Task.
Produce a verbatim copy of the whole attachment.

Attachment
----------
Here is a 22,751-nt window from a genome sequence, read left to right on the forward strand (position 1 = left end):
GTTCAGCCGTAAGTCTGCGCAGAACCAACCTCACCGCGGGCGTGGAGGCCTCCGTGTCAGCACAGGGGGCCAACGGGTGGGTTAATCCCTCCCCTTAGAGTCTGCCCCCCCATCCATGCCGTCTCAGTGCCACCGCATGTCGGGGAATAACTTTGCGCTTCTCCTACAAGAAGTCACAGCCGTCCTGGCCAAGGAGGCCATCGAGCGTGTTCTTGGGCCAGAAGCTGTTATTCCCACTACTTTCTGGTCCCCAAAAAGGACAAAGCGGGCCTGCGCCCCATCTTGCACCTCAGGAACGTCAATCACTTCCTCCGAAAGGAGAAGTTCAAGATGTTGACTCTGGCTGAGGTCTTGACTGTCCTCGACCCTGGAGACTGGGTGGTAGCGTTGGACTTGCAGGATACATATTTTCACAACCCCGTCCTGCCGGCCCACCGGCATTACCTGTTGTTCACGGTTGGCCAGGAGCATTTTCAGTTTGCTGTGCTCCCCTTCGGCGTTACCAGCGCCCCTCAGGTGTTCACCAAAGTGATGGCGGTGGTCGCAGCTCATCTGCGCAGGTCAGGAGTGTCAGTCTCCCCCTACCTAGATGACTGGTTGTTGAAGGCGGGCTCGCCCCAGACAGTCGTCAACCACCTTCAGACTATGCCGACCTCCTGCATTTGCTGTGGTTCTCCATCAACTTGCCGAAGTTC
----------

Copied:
Here is a 22,751-nt window from a genome sequence, read left to right on the forward strand (position 1 = left end):
GTTCAGCCGTAAGTCTGCGCAGAACCAACCTCACCGCGGGCGTGGAGGCCTCCGTGTCAGCACAGGGGGCCAACGGGTGGGTTAATCCCTCCCCTTAGAGTCTGCCCCCCCATCCATGCCGTCTCAGTGCCACCGCATGTCGGGGAATAACTTTGCGCTTCTCCTACAAGAAGTCACAGCCGTCCTGGCCAAGGAGGCCATCGAGCGTGTTCTTGGGCCAGAAGCTGTTATTCCCACTACTTTCTGGTCCCCAAAAAGGACAAAGCGGGCCTGCGCCCCATCTTGCACCTCAGGAACGTCAATCACTTCCTCCGAAAGGAGAAGTTCAAGATGTTGACTCTGGCTGAGGTCTTGACTGTCCTCGACCCTGGAGACTGGGTGGTAGCGTTGGACTTGCAGGATACATATTTTCACAACCCCGTCCTGCCGGCCCACCGGCATTACCTGTTGTTCACGGTTGGCCAGGAGCATTTTCAGTTTGCTGTGCTCCCCTTCGGCGTTACCAGCGCCCCTCAGGTGTTCACCAAAGTGATGGCGGTGGTCGCAGCTCATCTGCGCAGGTCAGGAGTGTCAGTCTCCCCCTACCTAGATGACTGGTTGTTGAAGGCGGGCTCGCCCCAGACAGTCGTCAACCACCTTCAGACTATGCCGACCTCCTGCATTTGCTGTGGTTCTCCATCAACTTGCCGAAGTTC